Fortunately, all participants on the first meeting to explore the nature of gamification and the value for the University decided to remain in the room and fully engage with Tim Hinchliffe, Senior Adviser from Advance HE.
‘Games can be used as a general tool to look at our teaching processes more generally. The lessons are broadly applicable to whatever we do. You can take any subject and any content and use gamified mechanisms and dynamics to achieve what you’re looking for.’Tim Hinchliffe, Senior Adviser from Advance HE.
Over the day we were treated to an exploration of the differences between defining gamification in education, serious games and game based learning. We then went on to discuss the Octalysis Framework and apply this to a range of both physical and virtual games.
Tim used a slide deck to keep us all on track but the flexible nature of the workshop gave us plenty of time to explore how the concepts could apply to our own areas.
‘The approach of gamification would be really useful because it’s helping students to develop a lot of transferable skills: critical thinking, teamwork, collaboration, problem solving.’Simon Chapman, Senior Lecturer in Education.
Discussions are now ongoing on the possibility of launching a inter disciplinary group to further explore gamification.
If you are interested in further conversations around gamification then please email Rob.Howe@northampton.ac.uk
Learn Tech and Learning Design recently reviewed some popular online voting/polling tools to investigate which offers the best options for student engagement. Criteria for assessing the tools included ease of log in and navigation, range of question types and formats, ease of participation and access on different devices. We also compared the range of features available on each tool’s free version versus the paid for version.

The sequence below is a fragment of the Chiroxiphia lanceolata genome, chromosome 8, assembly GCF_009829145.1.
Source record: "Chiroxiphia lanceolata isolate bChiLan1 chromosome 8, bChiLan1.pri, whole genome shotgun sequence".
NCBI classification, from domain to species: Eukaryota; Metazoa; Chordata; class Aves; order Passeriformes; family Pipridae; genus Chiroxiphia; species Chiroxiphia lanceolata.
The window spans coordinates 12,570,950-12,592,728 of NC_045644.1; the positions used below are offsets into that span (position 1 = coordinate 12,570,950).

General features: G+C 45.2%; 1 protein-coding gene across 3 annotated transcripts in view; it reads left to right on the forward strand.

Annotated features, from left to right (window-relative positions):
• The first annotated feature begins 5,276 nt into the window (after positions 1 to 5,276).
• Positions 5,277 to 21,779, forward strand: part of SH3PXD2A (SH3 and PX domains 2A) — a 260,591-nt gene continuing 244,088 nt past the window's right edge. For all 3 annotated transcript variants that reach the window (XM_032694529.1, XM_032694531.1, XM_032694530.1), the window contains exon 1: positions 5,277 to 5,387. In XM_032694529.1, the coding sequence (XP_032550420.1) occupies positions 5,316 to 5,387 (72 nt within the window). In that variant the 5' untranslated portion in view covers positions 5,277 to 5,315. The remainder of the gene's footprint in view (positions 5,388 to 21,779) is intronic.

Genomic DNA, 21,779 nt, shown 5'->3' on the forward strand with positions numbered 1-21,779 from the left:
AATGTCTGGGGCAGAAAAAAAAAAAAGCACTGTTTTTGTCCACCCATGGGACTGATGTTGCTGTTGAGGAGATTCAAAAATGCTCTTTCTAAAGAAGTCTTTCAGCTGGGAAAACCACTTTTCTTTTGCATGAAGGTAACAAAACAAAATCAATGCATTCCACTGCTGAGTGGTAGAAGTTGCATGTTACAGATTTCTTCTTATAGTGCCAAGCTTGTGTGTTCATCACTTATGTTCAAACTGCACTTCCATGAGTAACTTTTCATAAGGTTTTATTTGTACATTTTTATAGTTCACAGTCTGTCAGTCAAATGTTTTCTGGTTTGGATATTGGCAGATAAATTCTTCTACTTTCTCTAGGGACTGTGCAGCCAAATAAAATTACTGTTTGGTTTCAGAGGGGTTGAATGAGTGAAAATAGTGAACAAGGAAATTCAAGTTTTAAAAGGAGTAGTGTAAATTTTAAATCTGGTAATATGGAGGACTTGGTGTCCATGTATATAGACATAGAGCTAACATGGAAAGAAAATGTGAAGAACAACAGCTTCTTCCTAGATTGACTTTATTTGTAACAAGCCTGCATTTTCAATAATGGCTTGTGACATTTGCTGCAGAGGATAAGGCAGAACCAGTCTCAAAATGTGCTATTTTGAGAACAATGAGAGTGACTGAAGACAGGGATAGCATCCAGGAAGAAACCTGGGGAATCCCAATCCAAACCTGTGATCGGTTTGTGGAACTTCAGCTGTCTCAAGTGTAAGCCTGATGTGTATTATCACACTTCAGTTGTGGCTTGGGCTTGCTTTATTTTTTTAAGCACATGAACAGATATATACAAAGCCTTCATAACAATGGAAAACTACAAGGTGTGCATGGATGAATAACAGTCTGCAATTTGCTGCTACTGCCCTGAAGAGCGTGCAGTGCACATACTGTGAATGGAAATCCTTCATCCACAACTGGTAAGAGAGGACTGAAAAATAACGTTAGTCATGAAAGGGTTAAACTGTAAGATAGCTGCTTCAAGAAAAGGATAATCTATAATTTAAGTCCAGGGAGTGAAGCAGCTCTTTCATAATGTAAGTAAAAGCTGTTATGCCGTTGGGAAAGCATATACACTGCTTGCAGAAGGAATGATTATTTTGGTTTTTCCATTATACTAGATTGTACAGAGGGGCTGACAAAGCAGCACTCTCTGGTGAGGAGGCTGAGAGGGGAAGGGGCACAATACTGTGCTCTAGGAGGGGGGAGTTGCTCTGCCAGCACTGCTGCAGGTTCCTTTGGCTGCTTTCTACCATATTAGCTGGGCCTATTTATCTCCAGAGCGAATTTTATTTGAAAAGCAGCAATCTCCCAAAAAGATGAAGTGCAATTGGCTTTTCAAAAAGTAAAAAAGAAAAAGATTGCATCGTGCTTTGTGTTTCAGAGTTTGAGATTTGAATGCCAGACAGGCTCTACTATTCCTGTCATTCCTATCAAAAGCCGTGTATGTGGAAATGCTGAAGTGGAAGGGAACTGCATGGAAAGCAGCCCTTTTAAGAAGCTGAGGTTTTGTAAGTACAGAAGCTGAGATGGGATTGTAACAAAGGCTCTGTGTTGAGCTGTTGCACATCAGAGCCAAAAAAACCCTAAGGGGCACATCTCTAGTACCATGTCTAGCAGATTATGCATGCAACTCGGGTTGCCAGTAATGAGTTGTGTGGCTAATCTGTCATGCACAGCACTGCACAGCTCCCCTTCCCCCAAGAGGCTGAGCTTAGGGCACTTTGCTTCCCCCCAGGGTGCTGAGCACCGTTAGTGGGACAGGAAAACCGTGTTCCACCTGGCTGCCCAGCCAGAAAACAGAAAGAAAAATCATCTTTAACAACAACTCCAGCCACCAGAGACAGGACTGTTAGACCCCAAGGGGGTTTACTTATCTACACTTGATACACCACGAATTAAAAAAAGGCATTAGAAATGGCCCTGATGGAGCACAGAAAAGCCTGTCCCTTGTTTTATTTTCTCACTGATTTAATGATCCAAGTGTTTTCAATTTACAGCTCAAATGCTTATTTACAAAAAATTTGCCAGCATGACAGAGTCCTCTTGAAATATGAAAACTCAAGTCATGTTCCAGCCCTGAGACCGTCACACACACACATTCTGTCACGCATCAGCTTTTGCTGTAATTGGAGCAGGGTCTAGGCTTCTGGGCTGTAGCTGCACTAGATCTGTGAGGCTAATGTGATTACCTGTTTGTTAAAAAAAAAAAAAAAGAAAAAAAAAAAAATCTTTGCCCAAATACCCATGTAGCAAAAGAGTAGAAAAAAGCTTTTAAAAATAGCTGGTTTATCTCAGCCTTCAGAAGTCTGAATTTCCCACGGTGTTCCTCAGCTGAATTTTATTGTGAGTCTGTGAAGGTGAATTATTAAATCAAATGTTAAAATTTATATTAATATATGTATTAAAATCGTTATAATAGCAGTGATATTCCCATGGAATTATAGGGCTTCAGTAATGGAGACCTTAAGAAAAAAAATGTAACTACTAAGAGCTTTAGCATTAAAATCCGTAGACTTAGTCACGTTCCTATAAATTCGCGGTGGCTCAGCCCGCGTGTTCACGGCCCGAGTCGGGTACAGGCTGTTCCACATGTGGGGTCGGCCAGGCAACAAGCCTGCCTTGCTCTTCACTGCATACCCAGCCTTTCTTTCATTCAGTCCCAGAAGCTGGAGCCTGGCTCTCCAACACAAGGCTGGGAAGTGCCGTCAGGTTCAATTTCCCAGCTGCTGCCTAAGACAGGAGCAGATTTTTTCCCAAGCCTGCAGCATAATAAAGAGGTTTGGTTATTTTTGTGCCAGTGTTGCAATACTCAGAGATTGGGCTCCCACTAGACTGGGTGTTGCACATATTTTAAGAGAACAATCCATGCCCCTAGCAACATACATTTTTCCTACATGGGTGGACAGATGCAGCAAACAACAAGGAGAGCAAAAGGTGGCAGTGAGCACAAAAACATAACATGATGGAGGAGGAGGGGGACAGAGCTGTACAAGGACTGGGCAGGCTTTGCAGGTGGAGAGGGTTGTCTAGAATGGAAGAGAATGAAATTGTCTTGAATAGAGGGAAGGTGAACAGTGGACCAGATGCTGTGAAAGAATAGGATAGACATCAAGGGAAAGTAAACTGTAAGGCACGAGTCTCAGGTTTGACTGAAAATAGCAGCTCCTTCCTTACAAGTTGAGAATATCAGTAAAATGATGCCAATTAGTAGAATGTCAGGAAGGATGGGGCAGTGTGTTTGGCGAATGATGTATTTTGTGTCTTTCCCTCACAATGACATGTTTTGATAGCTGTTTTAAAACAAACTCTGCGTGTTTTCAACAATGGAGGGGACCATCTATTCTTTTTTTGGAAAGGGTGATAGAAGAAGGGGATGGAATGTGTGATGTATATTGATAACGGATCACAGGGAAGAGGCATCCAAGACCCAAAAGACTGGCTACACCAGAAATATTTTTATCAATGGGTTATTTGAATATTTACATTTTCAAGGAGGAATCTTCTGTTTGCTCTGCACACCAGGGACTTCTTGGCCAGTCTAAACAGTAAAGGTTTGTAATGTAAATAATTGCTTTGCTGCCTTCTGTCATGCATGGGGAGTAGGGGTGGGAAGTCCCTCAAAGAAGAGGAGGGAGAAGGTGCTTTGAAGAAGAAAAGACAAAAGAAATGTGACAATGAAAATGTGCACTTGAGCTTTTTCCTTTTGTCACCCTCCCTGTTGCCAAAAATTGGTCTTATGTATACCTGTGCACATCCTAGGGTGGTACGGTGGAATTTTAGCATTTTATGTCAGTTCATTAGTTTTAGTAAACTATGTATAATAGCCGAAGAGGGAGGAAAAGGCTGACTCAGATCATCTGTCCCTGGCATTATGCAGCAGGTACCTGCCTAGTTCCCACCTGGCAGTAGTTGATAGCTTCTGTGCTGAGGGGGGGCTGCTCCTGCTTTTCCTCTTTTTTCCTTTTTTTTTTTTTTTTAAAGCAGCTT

Of the four tools investigated – Kahoot, Microsoft Forms, Mentimeter and Socrative – Mentimeter was considered the easiest and most engaging to use, with enough access, reporting and variety in the free version to satisfy most learning and teaching needs. Here are a few of the features we liked in Mentimeter:
- Wide range of interactive presentation templates (they call them Inspiration)
- Students don’t need to create an account, just go to menti.com and enter the code generated by Mentimeter and displayed on the quiz/presentation
- Easy for students to participate on a mobile device (anonymously)
- Good range of question types – wordcloud, multiple choice, open ended, scales, ranking, Q&A
- Leaderboard function to inject some competition
- Unlimited audience, unlimited presentations in the free version
- Up to 2 question slides, up to 5 quiz slides in the free version
- Export to PDF function (export to Excel only in the paid for version)
Mentimeter appears to meet some accessibility standards, however it does seem that there is still work to be done. Otherwise we received positive feedback from another institution about their user and technical experience of Mentimeter.
Overall we felt that Mentimeter is a useful resource for encouraging interaction and real-time responses from students in a lively and engaging way.
However, staff should note:
The use of voting/polling tools must be driven by pedagogical requirement and offer new/different benefits to existing licensed products.